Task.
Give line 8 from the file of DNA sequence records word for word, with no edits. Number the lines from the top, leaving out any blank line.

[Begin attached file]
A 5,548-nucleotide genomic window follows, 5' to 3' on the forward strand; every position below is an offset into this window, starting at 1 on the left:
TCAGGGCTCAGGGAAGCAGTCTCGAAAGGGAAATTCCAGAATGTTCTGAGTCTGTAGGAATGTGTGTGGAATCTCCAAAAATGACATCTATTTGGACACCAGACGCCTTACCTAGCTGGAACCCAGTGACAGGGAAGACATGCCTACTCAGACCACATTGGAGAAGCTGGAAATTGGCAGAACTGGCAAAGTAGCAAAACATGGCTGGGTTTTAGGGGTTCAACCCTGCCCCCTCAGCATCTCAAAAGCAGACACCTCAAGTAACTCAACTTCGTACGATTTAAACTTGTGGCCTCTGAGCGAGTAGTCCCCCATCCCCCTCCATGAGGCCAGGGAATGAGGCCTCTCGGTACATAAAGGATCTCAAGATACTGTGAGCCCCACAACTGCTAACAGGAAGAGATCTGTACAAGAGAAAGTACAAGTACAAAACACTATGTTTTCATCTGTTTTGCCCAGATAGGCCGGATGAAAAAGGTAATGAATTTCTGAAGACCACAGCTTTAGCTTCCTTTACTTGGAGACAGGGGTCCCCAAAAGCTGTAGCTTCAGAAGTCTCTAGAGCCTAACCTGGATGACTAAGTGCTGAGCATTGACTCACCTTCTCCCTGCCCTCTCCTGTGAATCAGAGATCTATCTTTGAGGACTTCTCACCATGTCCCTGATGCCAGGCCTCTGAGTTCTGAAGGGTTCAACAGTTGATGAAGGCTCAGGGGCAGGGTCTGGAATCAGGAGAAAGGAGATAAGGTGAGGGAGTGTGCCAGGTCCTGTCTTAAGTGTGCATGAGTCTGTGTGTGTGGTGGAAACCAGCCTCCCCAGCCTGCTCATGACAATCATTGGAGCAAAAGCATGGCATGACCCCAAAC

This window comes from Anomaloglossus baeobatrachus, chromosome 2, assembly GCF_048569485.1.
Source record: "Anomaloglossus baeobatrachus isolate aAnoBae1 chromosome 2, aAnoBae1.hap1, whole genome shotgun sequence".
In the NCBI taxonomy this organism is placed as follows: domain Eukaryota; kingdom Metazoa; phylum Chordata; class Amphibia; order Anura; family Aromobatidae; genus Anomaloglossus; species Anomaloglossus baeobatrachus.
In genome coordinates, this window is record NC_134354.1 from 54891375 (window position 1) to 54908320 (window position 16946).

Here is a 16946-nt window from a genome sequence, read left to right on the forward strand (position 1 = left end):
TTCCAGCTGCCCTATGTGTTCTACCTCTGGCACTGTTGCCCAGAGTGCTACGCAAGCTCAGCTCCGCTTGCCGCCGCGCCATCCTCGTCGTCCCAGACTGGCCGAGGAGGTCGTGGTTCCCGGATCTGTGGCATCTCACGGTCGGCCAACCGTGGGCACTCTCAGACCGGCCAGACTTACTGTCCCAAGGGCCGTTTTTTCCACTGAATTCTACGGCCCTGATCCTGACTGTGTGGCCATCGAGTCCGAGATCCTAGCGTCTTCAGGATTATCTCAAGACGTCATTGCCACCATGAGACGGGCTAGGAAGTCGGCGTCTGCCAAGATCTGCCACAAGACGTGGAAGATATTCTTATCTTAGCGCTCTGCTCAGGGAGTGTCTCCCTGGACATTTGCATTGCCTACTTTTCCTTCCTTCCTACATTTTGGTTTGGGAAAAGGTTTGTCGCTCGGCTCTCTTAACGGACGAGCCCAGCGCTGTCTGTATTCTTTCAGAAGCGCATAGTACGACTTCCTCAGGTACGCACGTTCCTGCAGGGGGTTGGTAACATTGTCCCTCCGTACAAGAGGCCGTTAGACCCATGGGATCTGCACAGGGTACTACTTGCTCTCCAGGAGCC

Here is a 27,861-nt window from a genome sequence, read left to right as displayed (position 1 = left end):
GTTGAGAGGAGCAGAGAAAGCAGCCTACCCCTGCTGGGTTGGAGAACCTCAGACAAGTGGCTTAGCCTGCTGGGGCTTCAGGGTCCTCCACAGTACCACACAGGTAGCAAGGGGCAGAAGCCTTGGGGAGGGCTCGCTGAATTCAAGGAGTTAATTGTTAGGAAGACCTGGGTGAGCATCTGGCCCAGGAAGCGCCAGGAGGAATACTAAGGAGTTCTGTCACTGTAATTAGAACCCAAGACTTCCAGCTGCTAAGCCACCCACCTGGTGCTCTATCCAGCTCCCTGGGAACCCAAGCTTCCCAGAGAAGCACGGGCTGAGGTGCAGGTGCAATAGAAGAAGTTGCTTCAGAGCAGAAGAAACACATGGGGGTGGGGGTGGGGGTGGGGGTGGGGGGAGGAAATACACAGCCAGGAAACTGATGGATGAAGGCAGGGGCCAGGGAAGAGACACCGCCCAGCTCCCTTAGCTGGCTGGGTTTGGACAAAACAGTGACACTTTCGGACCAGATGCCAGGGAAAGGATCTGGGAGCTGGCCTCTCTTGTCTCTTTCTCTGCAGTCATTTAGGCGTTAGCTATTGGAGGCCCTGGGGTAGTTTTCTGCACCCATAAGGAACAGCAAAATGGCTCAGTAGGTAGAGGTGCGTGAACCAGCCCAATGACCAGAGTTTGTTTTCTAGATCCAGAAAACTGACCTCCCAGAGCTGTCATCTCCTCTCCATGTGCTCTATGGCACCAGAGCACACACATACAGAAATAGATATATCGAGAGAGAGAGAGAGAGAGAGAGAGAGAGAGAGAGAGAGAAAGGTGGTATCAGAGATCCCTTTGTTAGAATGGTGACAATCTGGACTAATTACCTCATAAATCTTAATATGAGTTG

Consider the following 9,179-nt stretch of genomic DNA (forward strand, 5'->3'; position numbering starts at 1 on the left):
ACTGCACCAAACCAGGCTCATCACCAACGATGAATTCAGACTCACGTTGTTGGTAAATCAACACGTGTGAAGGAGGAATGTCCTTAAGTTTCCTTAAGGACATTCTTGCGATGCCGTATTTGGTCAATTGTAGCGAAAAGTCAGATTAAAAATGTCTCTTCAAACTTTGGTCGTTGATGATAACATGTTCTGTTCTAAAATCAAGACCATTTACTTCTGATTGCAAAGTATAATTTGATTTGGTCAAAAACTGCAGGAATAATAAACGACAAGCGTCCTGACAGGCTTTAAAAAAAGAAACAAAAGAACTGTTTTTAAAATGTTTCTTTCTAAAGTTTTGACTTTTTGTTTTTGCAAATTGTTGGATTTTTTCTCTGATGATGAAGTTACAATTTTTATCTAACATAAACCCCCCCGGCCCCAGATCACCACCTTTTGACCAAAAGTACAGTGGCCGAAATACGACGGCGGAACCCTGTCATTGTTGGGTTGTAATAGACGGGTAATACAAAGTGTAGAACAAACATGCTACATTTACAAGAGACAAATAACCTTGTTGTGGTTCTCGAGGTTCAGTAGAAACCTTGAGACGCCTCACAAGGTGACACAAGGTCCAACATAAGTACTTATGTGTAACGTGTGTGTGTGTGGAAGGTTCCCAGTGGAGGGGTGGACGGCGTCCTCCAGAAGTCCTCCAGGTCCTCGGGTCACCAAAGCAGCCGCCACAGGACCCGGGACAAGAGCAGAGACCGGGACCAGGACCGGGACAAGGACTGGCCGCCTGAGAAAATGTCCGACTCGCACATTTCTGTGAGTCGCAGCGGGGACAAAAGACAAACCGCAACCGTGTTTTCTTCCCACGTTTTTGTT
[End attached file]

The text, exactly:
TTCCAGCTGCCCTATGTGTTCTACCTCTGGCACTGTTGCCCAGAGTGCTACGCAAGCTCAGCTCCGCTTGCCGCCGCGCCATCCTCGTCGTCCCAGACTGGCCGAGGAGGTCGTGGTTCCCGGATCTGTGGCATCTCACGGTCGGCCAACCGTGGGCACTCTCAGACCGGCCAGACTTACTGTCCCAAGGGCCGTTTTTTCCACTGAATTCTACGGCCCTGATCCTGACTGTGTGGCCATCGAGTCCGAGATCCTAGCGTCTTCAGGATTATCTCAAGACGTCATTGCCACCATGAGACGGGCTAGGAAGTCGGCGTCTGCCAAGATCTGCCACAAGACGTGGAAGATATTCTTATCTTAGCGCTCTGCTCAGGGAGTGTCTCCCTGGACATTTGCATTGCCTACTTTTCCTTCCTTCCTACATTTTGGTTTGGGAAAAGGTTTGTCGCTCGGCTCTCTTAACGGACGAGCCCAGCGCTGTCTGTATTCTTTCAGAAGCGCATAGTACGACTTCCTCAGGTACGCACGTTCCTGCAGGGGGTTGGTAACATTGTCCCTCCGTACAAGAGGCCGTTAGACCCATGGGATCTGCACAGGGTACTACTTGCTCTCCAGGAGCC